The British-Pakistani writer was set to receive the German literary prize before it was rescinded over her membership of the boycott-Israel group, BDS. The decision has sparked an outcry within literary circles.
The Nelly Sachs Prize, one of the most renowned literary prizes in Germany, was rescinded last week from British-Pakistani author Kamila Shamsie by the city of Dortmund owing to her membership of the Israel-critical BDS Movement (Boycott, Divestment and Sanctions).
But in an open letter published in the London Review of Books this week, more than 250 prestigious authors protested the decision. The list of signatories reads like a who's who of contemporary world literature: Arundhati Roy, Michael Ondaatje, John Burnside, Jeanette Winterson, Noam Chomsky, Sally Rooney, and PEN International President Jennifer Clement.
Many Arab authors also signed the letter, such as prominent Lebanese writer Elias Khoury. Author and filmmaker Alexander Kluge is one of few Germans among the signatories.
US filmmaker Alice Rothchild was among those who tweeted their support for Shamsie.
'The jury regrets the decision'
The decision to revoke the award for the British Pakistani author was made both by the book prize jury and the City of Dortmund. The jury originally announced on September 6 that they would award Shamsie the prize. No new winner has been nominated.
According to the specifications of the award, which includes a prize of €15,000, it should honor people who "have particularly supported the promotion of intergovernmental cultural work as way for people to connect." Some of the previous prizewinners include Margaret Atwood, Bachtyar Ali, Milan Kundera, Christa Wolf and Marie NDyiae.
Kamila Shamsie, who was born in Karachi in 1973 and has spent most of her life in the UK, has won numerous prizes including the Women's Prize for Fiction for her 2017 novel Home Fire — which was also longlisted for the 2017 Booker Prize. She has supported the BDS Movement since 2014, which has the aim of economically, culturally and politically isolating Israel. The jury did not know about Shamsie's involvement with the group until after she was selected as the prizewinner.
"The cultural boycott does not transcend borders, but affects the whole of Israeli society regardless of its actual political and cultural heterogeneity," said the jury in a statement. "This contrasts with the claim of the Nelly Sachs prize to proclaim and exemplify reconciliation among peoples and cultures. The jury regrets the situation in every respect."
The BDS movement was founded in 2005 by over 170 groups in protest of the Israeli occupation of Palestinian territories and to fight for equality for Palestinian citizens and refugees. In May, the German federal parliament debated the group and voted that it was antisemitic, as did the state parliament of North Rhine-Westphalia.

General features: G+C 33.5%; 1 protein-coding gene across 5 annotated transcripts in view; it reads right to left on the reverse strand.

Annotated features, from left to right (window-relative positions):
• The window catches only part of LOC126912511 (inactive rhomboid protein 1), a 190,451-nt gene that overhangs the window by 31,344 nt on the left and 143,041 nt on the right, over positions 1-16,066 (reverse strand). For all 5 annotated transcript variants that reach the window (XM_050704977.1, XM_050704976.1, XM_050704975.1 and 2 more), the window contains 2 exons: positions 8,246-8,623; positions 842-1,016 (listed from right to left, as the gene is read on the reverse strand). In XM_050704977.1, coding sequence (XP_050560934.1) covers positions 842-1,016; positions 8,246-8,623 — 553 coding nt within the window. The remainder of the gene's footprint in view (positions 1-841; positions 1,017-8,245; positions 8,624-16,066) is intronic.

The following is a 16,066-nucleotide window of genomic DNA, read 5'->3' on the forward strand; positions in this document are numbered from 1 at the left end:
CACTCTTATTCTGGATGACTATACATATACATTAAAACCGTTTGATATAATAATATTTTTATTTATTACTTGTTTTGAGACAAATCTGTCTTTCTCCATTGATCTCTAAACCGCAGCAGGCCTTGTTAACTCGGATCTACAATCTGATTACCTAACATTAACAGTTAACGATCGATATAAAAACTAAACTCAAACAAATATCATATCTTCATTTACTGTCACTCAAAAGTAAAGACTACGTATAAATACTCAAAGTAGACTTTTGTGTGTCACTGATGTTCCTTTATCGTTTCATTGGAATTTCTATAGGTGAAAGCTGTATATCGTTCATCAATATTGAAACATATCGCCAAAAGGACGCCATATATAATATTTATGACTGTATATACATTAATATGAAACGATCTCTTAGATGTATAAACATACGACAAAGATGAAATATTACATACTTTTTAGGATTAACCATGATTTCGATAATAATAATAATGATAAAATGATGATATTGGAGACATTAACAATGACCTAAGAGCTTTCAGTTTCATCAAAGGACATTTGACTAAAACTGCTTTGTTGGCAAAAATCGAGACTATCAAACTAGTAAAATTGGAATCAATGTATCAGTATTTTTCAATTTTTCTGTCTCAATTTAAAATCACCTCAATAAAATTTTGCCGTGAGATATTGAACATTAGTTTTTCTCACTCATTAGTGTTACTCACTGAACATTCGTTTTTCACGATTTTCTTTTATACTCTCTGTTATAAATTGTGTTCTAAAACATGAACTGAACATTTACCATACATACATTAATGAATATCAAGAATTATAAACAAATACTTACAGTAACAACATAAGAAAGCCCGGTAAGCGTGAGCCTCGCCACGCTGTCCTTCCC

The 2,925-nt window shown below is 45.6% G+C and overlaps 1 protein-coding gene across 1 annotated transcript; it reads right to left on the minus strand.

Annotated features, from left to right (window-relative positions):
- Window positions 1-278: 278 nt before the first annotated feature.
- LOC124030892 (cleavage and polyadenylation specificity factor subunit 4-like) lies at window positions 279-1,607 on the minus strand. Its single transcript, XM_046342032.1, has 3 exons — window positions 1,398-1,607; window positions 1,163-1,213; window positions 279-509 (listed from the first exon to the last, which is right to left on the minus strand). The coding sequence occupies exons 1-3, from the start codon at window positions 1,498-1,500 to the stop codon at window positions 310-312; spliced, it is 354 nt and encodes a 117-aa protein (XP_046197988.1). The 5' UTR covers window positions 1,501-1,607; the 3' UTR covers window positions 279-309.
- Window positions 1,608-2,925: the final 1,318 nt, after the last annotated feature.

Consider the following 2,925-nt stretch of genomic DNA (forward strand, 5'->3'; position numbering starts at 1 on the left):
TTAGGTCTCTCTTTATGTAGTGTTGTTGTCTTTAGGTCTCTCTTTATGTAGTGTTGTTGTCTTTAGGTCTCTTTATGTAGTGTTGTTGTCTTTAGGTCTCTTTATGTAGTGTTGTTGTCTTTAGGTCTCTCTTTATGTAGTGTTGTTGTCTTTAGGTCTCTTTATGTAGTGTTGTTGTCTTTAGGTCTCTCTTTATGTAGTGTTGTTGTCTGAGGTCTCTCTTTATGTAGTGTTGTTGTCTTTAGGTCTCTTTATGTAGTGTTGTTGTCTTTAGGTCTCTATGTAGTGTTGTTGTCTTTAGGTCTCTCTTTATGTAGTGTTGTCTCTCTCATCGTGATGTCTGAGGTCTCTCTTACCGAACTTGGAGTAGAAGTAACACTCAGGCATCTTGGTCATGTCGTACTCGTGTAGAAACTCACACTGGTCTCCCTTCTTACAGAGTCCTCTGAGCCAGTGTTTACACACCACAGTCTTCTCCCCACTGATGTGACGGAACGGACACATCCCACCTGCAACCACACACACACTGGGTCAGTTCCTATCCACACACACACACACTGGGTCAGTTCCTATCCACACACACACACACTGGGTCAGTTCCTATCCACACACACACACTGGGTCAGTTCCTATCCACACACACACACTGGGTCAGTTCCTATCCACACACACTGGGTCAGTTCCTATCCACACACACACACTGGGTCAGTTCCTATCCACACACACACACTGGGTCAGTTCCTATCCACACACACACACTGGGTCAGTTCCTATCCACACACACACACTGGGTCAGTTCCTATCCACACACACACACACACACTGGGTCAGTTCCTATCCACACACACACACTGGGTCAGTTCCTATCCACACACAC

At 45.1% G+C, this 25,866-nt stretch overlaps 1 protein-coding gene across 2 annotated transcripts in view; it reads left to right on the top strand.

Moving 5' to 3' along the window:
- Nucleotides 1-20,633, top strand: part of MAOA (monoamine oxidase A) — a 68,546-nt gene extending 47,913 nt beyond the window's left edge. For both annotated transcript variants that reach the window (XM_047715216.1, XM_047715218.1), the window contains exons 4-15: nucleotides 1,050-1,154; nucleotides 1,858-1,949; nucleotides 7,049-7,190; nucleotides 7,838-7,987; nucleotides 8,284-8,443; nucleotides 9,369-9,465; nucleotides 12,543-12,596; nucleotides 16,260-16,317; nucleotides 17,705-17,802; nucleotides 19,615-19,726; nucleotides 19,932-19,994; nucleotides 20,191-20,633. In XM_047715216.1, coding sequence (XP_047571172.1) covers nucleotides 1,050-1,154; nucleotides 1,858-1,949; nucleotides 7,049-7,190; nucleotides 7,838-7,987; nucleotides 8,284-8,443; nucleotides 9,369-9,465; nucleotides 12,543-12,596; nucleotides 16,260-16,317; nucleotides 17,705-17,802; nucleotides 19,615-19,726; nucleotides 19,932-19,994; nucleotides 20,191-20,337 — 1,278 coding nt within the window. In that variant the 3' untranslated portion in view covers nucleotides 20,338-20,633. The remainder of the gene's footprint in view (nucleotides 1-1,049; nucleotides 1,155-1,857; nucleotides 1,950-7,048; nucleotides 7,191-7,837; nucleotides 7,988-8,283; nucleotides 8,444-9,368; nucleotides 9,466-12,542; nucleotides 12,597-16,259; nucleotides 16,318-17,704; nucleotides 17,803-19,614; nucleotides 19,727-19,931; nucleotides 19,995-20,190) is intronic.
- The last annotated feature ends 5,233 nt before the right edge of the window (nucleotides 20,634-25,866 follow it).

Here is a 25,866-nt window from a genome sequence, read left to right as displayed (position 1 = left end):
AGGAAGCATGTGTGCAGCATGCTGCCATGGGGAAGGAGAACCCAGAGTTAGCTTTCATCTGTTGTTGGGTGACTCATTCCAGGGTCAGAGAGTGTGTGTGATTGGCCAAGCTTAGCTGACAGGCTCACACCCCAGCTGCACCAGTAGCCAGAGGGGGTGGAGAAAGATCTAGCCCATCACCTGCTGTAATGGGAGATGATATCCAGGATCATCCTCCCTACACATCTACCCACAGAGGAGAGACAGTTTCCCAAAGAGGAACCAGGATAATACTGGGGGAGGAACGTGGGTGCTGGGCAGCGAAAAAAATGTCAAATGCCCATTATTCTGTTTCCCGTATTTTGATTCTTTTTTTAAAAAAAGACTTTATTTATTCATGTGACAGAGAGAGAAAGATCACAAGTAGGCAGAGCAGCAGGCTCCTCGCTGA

'Art and culture become meaningless luxuries'
"It is a matter of great sadness to me that a jury should bow to pressure and withdraw a prize from a writer who is exercising her freedom of conscience and freedom of expression," said Shamsie in response to the decision. "It is a matter of outrage that the BDS movement (modeled on the South African boycott) that campaigns against the government of Israel for its acts of discrimination and brutality against Palestinians should be held up as something shameful and unjust."
In the open letter, similar sentiments were expressed. "What is the meaning of a literary award that undermines the right to advocate for human rights, the principles of freedom of conscience and expression, and the freedom to criticize? Without these, art and culture become meaningless luxuries."
Alan Posener of the German newspaper Die Welt pointed out Shamsie's previous refusal to allow her works to be translated into Hebrew. "She has a right to her opinion. But she does not have a right to win the prize named for Nelly Sachs."
Nelly Sachs, a Jewish Swedish-German author and Nobel prize laureate was forced into exile under the Nazi regime and was a strong supporter of Israel. The prize which honors her should apparently go to those who "produce outstanding creative achievements in the field of literary and spiritual life which aim in particular to improve cultural relationships." Sachs herself won the first prize in 1961.
The news comes weeks after Israeli Prime Minister Benjamin Netanyahu, whose future hangs in the balance following a close election, announced plans to annex more of the West Bank.
jk,ed/sb (dpa, epd)